On June 7, 2013, the Supreme Court decided that the courts can hear suits against pharmaceutical patent holders who pay generic manufacturers not to produce a generic version of a brand-name drug until after the patent term expires. Under these “pay-for-delay” or “reverse settlement” agreements, payment flows from the brand-name drug company to the generic competitor that is challenging the patent.
The origins of the case date back to the Drug Price Competition and Patent Term Restoration Act of 1984, which permits a generic manufacturer to file an Abbreviated New Drug Application specifying that the generic product has the same “active ingredients” as the approved brand-name drug and is “biologically equivalent” to it. To increase price competition and lower pharmaceutical costs to consumers, the Hatch-Waxman Act granted the first generic manufacturer that successfully challenges a patent (such as a patent that covers a particular formulation of a drug rather than the active ingredient itself) an exclusive right to sell the generic drug for 180 days, as well as the roughly 30-month period that subsequent manufacturers would be required to wait before receiving US Food and Drug Administration (FDA) approval for their own generic version of the drug. The act also requires the parties to a patent dispute to report settlement terms to the Federal Trade Commission (FTC). The act therefore seeks to facilitate the marketing of generic drugs, reducing health care costs.
The Case Against Pay-for-Delay
In FTC v Actavis, Solvay Pharmaceuticals (subsequently acquired by Abbott Laboratories) obtained a patent for its brand-name drug AndroGel (a daily testosterone replacement therapy). As noted in an earlier ruling by the US Court of Appeals for the Eleventh Circuit, the patent for the active ingredient, a synthetic testosterone, had already expired decades earlier; Solvay’s patent was for the particular gel formulation of the synthetic hormone. Actavis then filed an FDA application to market a generic form of AndroGel, certifying that its product did not infringe the patent. Although it received FDA approval, Actavis entered into an agreement with Solvay to not bring its generic product to market for a number of years in exchange for millions of dollars. The FTC sued, alleging that the companies violated antitrust law when Actavis agreed to refrain from launching its low-cost generic and to share in Solvay’s large monopoly profits.
Justice Breyer, writing for the Court, said that such reverse settlements cause “concern” because they can have significant anticompetitive effects. First, pay-for-delay keeps prices at the level set by the patent holder, dividing the benefit between the 2 parties while the consumer loses. Second, the brand-name company has considerable power to cause harm to consumers, illustrated by the size of the financial inducement to generic manufacturers. Third, there are other ways to settle litigation disputes without artificially keeping drug prices high.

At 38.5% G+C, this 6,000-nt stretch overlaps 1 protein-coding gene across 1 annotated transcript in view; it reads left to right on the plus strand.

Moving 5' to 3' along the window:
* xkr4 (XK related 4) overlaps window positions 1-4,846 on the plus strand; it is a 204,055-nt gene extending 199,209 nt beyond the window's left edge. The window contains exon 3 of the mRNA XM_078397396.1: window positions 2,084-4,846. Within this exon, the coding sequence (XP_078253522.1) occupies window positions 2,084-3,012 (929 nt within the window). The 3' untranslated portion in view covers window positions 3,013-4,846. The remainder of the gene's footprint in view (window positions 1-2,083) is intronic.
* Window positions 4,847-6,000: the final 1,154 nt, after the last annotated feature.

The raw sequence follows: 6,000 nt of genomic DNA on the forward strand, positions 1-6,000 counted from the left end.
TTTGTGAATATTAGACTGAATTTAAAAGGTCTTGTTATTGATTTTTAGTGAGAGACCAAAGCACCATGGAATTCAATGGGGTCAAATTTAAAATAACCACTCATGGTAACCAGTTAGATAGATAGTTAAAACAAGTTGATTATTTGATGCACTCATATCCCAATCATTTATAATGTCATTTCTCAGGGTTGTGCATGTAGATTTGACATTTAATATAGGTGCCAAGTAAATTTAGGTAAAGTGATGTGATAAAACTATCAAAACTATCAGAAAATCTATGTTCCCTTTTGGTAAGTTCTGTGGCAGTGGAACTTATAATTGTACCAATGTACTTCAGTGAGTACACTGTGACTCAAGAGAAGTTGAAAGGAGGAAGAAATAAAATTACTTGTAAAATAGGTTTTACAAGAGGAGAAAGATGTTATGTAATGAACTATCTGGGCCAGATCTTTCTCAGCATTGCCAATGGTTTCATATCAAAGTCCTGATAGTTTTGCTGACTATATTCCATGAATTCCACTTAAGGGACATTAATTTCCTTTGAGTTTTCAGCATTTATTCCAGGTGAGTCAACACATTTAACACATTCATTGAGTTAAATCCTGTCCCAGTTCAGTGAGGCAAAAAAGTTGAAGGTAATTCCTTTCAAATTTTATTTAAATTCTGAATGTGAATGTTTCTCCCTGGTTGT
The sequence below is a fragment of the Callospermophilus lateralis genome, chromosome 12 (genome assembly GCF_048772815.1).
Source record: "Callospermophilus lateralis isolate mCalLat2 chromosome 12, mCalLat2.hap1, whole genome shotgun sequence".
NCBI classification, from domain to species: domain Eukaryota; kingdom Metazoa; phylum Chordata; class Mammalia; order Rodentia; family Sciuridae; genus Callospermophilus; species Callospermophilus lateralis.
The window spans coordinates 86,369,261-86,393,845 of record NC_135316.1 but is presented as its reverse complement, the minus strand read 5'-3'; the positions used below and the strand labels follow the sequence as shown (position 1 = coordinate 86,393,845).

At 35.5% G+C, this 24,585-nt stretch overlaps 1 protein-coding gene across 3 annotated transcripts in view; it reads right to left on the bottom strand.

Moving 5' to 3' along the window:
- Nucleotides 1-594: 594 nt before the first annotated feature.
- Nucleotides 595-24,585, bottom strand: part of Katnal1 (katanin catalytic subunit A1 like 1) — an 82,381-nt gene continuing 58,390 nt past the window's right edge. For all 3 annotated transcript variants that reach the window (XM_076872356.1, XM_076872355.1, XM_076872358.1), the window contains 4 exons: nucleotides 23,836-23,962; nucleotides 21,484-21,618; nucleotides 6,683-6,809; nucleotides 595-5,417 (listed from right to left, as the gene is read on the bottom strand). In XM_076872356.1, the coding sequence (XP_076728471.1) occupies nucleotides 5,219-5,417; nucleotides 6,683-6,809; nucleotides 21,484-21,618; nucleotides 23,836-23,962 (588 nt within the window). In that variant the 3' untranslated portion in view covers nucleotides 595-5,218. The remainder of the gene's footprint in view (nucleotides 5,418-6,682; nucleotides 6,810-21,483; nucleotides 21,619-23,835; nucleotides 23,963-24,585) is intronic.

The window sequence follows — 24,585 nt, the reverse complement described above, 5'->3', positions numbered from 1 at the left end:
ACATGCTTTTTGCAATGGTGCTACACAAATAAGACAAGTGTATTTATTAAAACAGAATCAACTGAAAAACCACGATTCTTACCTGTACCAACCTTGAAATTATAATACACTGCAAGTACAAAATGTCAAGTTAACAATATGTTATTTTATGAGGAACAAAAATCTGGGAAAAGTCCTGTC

The Court ruled that reverse settlement agreements were not “presumptively unlawful” (unlawful on their face), as the FTC had claimed. Rather, courts should scrutinize these agreements under a “rule of reason,” which states that the agreements must be considered in the context of their possible benefits for consumers.
Justices Roberts, Scalia, and Thomas dissented, saying that litigation to block pay-for-delay deals would discourage the settlement of patent litigation. The dissenters felt that the settlement of disputes reduces costs and burdens on the parties. (Justice Alito recused himself from the case.)
Implications of the Decision
The Supreme Court’s decision on FTC v Actavis will require companies to have an independent business reason for pay-for-delay. These deals can no longer be purely an arrangement to share in the profits, depriving consumers and taxpayers of the benefits derived from lower drug costs. Future cases will probably rest on the size of the payment—whether the amount of the settlement is clearly a financial inducement not to market a generic drug. The parties to the settlement will also have to show that the payment was for something other than delaying market entry. Most current reverse payment agreements would not be lawful under these standards.
Actavis will probably save consumers more money than any other case before the Supreme Court this past term. Pharmaceutical sales reportedly totaled $320 billion in 2011, and although brand-name drugs represented 18% of total prescriptions that year, they accounted for 73% of consumer spending. Generics typically cost about 15% of the brand-name price and cause the company with the brand-name drug to rapidly lose up to 90% of its market share. By extending monopoly power and sharing the profits, reverse settlement agreements cost consumers and taxpayers an estimated $3.5 billion each year.
The Court’s decision will make it considerably harder for companies with patents for brand-name drugs to block market entry for generic drugs. It gives consumer groups, drug retailers, wholesalers, and insurance companies a clear pathway to legally challenge reverse payment settlement agreements. Given that 75% of cases in which a patent is challenged in court are decided in favor of the generic company, brand-name companies will find it hard to maintain monopoly pricing. Going forward, it is likely that cheaper generic brands will likely enter the market much sooner—a major win for consumers, but smaller profits for companies that produce brand-name drugs.
About the author: Lawrence O. Gostin, JD, is University Professor and Faculty Director, O’Neill Institute for National and Global Health Law, Georgetown University Law Center, and Director of the World Health Organization Collaborating Center on Public Health Law and Human Rights.
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